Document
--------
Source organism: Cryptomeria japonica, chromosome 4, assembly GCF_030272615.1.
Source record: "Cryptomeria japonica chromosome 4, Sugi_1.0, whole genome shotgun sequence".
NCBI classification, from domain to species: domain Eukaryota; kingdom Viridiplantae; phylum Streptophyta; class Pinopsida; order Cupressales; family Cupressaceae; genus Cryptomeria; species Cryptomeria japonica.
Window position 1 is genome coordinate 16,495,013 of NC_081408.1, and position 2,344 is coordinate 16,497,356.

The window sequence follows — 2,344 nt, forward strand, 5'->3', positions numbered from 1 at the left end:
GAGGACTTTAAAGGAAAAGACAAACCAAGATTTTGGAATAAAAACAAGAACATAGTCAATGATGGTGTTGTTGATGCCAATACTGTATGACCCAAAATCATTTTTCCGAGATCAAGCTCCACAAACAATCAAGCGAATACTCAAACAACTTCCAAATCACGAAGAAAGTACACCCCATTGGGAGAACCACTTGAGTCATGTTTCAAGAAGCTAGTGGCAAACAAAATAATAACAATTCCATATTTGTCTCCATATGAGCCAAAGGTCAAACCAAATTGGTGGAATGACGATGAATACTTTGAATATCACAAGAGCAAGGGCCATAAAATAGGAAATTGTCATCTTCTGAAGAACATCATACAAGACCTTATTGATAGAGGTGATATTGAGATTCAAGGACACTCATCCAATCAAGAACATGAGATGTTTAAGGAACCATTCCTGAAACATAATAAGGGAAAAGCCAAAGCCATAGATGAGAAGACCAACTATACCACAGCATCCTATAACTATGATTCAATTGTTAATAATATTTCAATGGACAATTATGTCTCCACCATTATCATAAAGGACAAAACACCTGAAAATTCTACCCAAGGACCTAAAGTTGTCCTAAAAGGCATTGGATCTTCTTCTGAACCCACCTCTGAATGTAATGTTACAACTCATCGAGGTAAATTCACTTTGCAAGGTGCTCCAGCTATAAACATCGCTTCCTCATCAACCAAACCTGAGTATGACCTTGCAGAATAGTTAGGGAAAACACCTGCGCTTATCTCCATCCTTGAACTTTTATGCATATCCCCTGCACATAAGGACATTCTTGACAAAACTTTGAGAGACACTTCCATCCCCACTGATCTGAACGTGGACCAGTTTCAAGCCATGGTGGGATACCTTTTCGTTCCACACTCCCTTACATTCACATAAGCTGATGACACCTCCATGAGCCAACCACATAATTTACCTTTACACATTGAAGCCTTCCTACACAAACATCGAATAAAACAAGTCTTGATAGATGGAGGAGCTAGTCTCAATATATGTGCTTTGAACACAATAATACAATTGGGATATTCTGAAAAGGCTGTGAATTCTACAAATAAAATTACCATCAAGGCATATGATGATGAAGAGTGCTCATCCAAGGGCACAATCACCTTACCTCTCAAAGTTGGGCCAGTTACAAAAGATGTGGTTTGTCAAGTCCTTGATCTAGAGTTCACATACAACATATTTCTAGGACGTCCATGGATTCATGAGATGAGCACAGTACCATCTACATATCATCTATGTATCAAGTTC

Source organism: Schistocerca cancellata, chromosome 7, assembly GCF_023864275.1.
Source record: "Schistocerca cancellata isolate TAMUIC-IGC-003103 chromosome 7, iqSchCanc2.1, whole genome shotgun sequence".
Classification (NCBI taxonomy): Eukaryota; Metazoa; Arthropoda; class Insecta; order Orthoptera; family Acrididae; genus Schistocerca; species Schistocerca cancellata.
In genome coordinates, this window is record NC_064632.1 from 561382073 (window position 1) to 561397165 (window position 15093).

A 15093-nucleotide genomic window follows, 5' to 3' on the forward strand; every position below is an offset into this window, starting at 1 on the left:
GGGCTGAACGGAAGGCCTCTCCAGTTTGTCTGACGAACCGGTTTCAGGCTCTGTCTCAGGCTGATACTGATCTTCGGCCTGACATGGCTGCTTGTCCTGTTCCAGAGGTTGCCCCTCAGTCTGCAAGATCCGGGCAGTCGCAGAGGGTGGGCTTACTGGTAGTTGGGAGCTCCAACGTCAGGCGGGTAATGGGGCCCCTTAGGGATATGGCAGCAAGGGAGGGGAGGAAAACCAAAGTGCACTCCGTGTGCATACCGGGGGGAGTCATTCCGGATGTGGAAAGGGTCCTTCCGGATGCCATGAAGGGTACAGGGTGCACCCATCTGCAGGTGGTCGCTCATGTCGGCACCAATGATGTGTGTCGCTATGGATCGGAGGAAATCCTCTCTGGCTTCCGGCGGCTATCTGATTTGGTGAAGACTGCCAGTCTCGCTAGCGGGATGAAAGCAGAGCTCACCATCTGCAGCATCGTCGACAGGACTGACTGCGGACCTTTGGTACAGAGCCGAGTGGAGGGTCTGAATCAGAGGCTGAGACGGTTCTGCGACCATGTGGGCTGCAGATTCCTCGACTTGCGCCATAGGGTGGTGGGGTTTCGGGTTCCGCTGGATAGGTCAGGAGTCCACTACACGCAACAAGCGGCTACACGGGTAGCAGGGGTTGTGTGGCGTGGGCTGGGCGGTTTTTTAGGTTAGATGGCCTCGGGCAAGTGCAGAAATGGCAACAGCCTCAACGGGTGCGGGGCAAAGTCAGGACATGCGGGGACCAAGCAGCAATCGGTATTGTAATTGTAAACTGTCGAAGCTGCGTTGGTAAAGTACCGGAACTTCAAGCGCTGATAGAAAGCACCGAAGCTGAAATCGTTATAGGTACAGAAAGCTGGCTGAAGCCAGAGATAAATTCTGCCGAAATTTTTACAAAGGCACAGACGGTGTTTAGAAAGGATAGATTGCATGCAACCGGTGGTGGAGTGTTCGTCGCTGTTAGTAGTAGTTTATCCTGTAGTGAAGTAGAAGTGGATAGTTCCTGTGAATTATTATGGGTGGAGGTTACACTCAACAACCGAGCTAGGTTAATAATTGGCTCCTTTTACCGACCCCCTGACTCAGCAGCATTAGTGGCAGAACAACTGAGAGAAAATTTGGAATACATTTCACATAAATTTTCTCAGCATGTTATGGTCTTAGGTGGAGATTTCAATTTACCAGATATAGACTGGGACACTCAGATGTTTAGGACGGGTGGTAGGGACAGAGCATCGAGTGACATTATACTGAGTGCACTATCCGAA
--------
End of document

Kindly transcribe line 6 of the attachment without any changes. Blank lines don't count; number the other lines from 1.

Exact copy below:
GAGGACTTTAAAGGAAAAGACAAACCAAGATTTTGGAATAAAAACAAGAACATAGTCAATGATGGTGTTGTTGATGCCAATACTGTATGACCCAAAATCATTTTTCCGAGATCAAGCTCCACAAACAATCAAGCGAATACTCAAACAACTTCCAAATCACGAAGAAAGTACACCCCATTGGGAGAACCACTTGAGTCATGTTTCAAGAAGCTAGTGGCAAACAAAATAATAACAATTCCATATTTGTCTCCATATGAGCCAAAGGTCAAACCAAATTGGTGGAATGACGATGAATACTTTGAATATCACAAGAGCAAGGGCCATAAAATAGGAAATTGTCATCTTCTGAAGAACATCATACAAGACCTTATTGATAGAGGTGATATTGAGATTCAAGGACACTCATCCAATCAAGAACATGAGATGTTTAAGGAACCATTCCTGAAACATAATAAGGGAAAAGCCAAAGCCATAGATGAGAAGACCAACTATACCACAGCATCCTATAACTATGATTCAATTGTTAATAATATTTCAATGGACAATTATGTCTCCACCATTATCATAAAGGACAAAACACCTGAAAATTCTACCCAAGGACCTAAAGTTGTCCTAAAAGGCATTGGATCTTCTTCTGAACCCACCTCTGAATGTAATGTTACAACTCATCGAGGTAAATTCACTTTGCAAGGTGCTCCAGCTATAAACATCGCTTCCTCATCAACCAAACCTGAGTATGACCTTGCAGAATAGTTAGGGAAAACACCTGCGCTTATCTCCATCCTTGAACTTTTATGCATATCCCCTGCACATAAGGACATTCTTGACAAAACTTTGAGAGACACTTCCATCCCCACTGATCTGAACGTGGACCAGTTTCAAGCCATGGTGGGATACCTTTTCGTTCCACACTCCCTTACATTCACATAAGCTGATGACACCTCCATGAGCCAACCACATAATTTACCTTTACACATTGAAGCCTTCCTACACAAACATCGAATAAAACAAGTCTTGATAGATGGAGGAGCTAGTCTCAATATATGTGCTTTGAACACAATAATACAATTGGGATATTCTGAAAAGGCTGTGAATTCTACAAATAAAATTACCATCAAGGCATATGATGATGAAGAGTGCTCATCCAAGGGCACAATCACCTTACCTCTCAAAGTTGGGCCAGTTACAAAAGATGTGGTTTGTCAAGTCCTTGATCTAGAGTTCACATACAACATATTTCTAGGACGTCCATGGATTCATGAGATGAGCACAGTACCATCTACATATCATCTATGTATCAAGTTC